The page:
Recent Dispute History: Reuters lists the recent industry trade disputes between the U.S. and China regarding renewable energy and beyond.
IN THE NEWS
Bio Flight From Thailand: Thai Airways has joined the aviation biofuels race with plans to launch what it says is Asia’s first all-biofuel commercial flight on Dec. 22.
Small Hydro in China: Yichang's small hydropower agency has awarded contracts worth $52.8 million to four Chinese groups to build 11 small hydroelectric projects in China's Hubei Province.
Next-Generation Wind: Korea has signed a contract for 2,500 MW of offshore wind power from jet-like next-generation turbines. The agreement is pending government testing.
Solar Data Project: Telecom carrier Softbank Corp. has begun generating electricity at its solar power test plant in Japan's northernmost main island of Hokkaido to collect data on power generation efficiency and antisnow measures. The company expects the data to be used by companies interested in solar power generation.
Deal for Indonesia Geothermal Plant: Marubeni Corp. and Toshiba Corp. of Japan won an order to build a 55-megawatt geothermal plant from Indonesia’s PT Geo Dipa Energi. The plant, to be built in the suburbs of Bandung southeast of Jakarta, will start operating in 2014.
A DEEPER LOOK
Focus on Renewable Energy Is Vital: An energy expert and research scholar from India details the growing importance of renewable energy as his nation looks to further develop its economy.
In India, Solar Power Cheaper Than Diesel: An inside look at India as an emerging solar player and the effect that is expected to have on the nation’s diesel generator industry.
PV Projects Big and Small: PV installations in Tibet and Shenzhen are two of the accomplishments featured by the editors of Photovoltaics World.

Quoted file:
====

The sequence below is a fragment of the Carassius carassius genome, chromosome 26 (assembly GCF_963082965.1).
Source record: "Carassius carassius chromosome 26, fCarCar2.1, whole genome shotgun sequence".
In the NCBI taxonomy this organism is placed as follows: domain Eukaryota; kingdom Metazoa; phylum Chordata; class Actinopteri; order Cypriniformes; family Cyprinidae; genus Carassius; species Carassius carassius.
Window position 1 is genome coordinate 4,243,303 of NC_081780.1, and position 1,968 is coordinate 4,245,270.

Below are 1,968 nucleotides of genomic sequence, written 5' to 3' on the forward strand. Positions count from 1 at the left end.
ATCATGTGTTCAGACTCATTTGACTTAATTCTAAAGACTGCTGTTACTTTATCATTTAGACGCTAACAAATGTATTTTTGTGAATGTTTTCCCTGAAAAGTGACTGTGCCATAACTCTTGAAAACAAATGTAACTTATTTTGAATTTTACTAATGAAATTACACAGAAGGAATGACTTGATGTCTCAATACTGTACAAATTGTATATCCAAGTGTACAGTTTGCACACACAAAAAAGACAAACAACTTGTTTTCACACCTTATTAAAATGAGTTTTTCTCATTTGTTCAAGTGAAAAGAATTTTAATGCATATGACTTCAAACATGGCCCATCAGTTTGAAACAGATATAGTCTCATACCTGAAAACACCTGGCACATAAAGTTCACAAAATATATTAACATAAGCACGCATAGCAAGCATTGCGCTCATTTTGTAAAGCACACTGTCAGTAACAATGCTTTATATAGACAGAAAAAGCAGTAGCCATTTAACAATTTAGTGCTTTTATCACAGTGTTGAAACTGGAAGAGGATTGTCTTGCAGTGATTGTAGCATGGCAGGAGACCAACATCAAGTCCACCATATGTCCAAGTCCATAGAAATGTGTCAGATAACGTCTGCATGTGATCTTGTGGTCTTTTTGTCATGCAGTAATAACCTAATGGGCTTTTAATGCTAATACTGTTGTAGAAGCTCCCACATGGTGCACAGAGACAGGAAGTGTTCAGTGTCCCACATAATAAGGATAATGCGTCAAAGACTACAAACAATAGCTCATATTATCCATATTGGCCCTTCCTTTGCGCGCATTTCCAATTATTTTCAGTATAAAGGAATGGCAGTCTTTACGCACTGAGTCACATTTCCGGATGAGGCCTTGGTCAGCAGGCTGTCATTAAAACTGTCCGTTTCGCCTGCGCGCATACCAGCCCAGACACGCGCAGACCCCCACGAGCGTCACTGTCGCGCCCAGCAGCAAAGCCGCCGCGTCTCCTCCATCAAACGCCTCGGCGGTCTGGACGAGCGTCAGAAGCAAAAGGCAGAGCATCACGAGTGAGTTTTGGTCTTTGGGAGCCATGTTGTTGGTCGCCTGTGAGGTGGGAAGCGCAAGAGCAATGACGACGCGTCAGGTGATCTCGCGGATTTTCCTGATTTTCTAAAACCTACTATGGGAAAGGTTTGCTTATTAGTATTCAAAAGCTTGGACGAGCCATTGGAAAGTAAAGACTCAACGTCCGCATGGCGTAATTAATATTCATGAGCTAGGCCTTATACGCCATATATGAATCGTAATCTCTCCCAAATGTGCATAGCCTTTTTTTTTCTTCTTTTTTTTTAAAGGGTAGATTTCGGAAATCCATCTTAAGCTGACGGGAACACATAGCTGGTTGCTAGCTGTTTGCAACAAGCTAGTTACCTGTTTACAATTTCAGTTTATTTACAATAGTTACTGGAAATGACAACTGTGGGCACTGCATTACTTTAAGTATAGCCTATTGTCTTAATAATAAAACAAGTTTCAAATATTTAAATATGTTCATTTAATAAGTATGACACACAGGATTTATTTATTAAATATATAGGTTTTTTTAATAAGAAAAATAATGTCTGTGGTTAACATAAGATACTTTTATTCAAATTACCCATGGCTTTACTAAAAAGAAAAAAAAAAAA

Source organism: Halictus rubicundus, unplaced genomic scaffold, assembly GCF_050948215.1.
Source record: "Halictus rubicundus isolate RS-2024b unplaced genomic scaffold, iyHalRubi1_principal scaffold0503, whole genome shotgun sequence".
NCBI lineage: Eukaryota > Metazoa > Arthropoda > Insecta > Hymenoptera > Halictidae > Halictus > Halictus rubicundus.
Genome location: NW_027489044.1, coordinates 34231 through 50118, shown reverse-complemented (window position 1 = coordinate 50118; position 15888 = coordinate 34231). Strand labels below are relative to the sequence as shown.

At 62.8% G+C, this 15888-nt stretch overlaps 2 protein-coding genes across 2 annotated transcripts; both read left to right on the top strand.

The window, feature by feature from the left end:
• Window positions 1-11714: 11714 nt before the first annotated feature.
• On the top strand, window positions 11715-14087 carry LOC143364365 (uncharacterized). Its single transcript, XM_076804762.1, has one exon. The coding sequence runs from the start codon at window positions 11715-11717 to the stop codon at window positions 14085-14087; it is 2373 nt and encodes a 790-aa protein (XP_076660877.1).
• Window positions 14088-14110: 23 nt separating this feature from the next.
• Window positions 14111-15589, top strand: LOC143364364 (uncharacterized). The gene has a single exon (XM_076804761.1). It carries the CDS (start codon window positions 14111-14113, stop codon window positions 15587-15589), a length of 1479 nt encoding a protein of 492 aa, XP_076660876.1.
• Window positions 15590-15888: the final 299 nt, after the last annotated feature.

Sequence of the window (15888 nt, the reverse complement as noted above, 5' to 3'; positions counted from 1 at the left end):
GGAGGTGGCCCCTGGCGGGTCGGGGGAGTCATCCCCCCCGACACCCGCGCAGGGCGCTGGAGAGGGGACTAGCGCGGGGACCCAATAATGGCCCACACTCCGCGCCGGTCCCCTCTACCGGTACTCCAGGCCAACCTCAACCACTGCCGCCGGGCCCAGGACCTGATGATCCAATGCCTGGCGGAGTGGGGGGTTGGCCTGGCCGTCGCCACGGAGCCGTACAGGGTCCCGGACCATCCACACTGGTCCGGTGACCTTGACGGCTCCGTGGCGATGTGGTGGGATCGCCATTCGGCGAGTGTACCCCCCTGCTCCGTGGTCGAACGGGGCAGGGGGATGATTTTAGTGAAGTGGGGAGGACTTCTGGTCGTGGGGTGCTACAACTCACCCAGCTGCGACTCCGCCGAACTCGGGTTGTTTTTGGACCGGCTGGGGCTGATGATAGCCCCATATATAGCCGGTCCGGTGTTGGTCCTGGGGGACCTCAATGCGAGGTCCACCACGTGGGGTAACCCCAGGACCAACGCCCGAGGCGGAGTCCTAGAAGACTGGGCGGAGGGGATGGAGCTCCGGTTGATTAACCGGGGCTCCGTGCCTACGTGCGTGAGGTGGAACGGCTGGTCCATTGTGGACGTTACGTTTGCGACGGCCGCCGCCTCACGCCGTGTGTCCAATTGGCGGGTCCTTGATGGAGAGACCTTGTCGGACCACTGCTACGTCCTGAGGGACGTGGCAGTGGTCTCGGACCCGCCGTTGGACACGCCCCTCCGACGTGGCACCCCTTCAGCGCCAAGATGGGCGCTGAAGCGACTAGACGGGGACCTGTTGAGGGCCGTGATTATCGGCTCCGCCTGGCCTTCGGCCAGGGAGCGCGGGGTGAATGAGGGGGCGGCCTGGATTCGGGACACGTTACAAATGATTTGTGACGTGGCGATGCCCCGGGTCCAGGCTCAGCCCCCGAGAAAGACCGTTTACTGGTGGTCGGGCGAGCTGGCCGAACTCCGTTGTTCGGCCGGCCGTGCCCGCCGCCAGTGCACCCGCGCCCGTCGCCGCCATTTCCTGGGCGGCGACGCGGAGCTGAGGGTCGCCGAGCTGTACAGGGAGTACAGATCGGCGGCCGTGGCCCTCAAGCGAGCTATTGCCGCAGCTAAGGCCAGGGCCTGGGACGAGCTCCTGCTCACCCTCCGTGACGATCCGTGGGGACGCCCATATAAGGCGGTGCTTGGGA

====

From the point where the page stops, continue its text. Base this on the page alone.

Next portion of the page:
Japan Traders Eye $200 Billion Power Market: As Japan continues to reconsider its energy future, among the major considerations is a potential revamping of the power structure itself.
A Mining Monopoly: China’s dominant grip of rare earth minerals is felt in nearly every high-tech sector, including renewable energy.
QUOTE OF THE WEEK
“The Indian market accounts for 20 percent of our global sales and we see it going up to at least 35 percent next year. There is increasing competition from low-cost Chinese machines and also the concern on incentives and subsidies. The market has not really recovered from the financial crisis of 2008 and there is over-supply. This has not affected India that much. But because of oversupply, there has been a big squeeze on margins globally.”
— Ramesh Kymal, Gamesa Wind Turbines
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Nov. 21-28, 2011 Asia Report: China Strikes Back
Nov. 14-21, 2011 Asia Report: Solar Dispute Is Just Part of the Friction
Nov. 7-14, 2011 Asia Report: Fearing ‘Protectionism,’ China May Expand Domestic Market
Nov. 1-7, 2011 Asia Report: China Developer Puts U.S. Plans on Hold
Oct. 24-31, 2011 Asia Report: Energy Solutions from Hong Kong